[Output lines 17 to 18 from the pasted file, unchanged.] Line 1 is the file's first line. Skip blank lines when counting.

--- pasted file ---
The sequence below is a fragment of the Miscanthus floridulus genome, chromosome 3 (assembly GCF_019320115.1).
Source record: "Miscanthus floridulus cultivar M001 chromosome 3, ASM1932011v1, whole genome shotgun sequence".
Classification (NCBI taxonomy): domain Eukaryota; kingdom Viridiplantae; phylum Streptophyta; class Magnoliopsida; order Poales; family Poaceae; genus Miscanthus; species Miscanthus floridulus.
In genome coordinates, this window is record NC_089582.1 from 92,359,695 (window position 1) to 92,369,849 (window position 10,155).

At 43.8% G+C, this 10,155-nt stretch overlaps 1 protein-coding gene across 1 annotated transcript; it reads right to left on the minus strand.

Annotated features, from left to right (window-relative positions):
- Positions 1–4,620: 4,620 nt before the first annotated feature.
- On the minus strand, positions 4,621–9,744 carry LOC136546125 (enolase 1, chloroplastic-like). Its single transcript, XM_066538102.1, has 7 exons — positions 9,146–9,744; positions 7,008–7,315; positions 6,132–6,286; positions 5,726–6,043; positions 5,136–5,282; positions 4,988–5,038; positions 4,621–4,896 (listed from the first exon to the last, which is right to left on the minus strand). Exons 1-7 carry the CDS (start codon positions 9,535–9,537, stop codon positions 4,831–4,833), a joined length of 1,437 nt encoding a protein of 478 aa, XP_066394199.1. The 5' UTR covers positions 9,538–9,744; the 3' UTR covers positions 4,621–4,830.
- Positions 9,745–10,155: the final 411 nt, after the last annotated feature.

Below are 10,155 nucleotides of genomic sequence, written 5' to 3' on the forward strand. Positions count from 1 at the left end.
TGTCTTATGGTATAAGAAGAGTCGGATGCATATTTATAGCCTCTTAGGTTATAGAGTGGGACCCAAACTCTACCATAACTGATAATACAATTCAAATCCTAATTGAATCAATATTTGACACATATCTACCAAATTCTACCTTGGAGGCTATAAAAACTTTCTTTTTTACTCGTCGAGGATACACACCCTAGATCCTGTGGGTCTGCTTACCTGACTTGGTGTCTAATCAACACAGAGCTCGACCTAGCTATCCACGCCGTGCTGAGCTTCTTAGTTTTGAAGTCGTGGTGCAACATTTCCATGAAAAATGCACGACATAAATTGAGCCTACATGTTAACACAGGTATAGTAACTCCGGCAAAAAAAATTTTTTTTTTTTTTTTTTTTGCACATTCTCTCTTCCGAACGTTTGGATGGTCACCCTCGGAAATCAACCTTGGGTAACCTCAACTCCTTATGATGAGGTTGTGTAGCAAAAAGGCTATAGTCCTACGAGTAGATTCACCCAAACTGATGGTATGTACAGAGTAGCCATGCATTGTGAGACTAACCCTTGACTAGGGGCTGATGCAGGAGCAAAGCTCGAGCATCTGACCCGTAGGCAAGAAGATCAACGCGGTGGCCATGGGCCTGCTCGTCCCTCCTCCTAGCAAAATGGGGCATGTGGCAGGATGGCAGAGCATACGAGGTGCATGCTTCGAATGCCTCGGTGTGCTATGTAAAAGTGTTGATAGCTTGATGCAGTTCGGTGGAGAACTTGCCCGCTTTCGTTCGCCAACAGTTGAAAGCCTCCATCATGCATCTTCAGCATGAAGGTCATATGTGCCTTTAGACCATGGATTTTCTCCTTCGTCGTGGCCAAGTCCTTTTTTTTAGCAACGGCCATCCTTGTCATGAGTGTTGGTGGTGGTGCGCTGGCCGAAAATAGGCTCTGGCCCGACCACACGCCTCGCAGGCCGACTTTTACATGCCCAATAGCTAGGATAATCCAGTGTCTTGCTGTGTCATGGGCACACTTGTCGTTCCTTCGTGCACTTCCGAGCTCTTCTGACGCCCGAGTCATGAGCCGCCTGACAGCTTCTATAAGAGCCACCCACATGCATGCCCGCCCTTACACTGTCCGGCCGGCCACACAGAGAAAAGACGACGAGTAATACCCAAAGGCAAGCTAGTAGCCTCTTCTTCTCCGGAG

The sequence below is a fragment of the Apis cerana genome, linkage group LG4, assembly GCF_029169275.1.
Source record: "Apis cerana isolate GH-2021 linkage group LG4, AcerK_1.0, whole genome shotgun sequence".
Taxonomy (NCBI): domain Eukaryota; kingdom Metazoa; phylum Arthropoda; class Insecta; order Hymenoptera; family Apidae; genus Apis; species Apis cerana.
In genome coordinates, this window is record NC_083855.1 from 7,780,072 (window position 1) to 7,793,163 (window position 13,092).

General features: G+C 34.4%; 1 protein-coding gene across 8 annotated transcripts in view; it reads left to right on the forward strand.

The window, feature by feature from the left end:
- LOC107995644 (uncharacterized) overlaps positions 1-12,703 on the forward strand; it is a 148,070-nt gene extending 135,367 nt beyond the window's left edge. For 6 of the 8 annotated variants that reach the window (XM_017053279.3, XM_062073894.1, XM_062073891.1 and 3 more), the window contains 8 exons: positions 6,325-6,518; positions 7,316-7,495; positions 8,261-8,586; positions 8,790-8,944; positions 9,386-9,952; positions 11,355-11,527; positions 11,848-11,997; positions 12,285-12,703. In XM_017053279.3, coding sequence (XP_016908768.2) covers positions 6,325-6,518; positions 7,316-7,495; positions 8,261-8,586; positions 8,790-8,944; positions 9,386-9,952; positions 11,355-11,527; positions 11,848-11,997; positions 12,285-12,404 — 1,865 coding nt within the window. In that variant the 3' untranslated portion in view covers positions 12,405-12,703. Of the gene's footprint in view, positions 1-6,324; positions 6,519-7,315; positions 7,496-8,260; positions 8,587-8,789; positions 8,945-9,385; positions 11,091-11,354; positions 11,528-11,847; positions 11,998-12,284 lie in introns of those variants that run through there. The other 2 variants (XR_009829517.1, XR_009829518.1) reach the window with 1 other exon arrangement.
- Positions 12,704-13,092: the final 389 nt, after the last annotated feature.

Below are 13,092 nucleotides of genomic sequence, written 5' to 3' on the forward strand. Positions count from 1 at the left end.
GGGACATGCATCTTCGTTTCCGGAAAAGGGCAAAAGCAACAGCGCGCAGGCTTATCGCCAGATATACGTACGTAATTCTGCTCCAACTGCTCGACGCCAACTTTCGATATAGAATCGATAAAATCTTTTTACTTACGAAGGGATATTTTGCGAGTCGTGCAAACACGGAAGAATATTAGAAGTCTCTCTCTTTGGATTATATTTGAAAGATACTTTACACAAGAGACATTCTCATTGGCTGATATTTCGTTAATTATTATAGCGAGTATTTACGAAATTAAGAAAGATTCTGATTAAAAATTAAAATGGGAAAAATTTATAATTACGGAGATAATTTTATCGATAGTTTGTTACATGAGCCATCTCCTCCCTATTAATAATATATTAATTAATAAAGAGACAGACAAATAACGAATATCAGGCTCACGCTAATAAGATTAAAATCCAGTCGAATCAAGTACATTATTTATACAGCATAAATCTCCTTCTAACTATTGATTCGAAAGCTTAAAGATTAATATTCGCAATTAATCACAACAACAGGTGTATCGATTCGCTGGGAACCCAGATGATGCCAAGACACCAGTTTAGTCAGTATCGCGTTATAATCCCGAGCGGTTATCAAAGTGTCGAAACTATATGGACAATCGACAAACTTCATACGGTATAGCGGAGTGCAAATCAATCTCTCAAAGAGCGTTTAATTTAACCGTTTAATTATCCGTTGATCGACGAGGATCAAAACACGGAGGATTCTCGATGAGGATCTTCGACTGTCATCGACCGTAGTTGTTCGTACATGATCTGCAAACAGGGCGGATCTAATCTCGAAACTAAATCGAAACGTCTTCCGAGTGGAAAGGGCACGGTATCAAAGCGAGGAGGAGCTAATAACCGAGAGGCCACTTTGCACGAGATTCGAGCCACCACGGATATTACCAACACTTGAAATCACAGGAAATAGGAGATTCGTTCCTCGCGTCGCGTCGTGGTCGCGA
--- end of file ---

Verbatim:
The window, feature by feature from the left end:
- LOC107995644 (uncharacterized) overlaps positions 1-12,703 on the forward strand; it is a 148,070-nt gene extending 135,367 nt beyond the window's left edge. For 6 of the 8 annotated variants that reach the window (XM_017053279.3, XM_062073894.1, XM_062073891.1 and 3 more), the window contains 8 exons: positions 6,325-6,518; positions 7,316-7,495; positions 8,261-8,586; positions 8,790-8,944; positions 9,386-9,952; positions 11,355-11,527; positions 11,848-11,997; positions 12,285-12,703. In XM_017053279.3, coding sequence (XP_016908768.2) covers positions 6,325-6,518; positions 7,316-7,495; positions 8,261-8,586; positions 8,790-8,944; positions 9,386-9,952; positions 11,355-11,527; positions 11,848-11,997; positions 12,285-12,404 — 1,865 coding nt within the window. In that variant the 3' untranslated portion in view covers positions 12,405-12,703. Of the gene's footprint in view, positions 1-6,324; positions 6,519-7,315; positions 7,496-8,260; positions 8,587-8,789; positions 8,945-9,385; positions 11,091-11,354; positions 11,528-11,847; positions 11,998-12,284 lie in introns of those variants that run through there. The other 2 variants (XR_009829517.1, XR_009829518.1) reach the window with 1 other exon arrangement.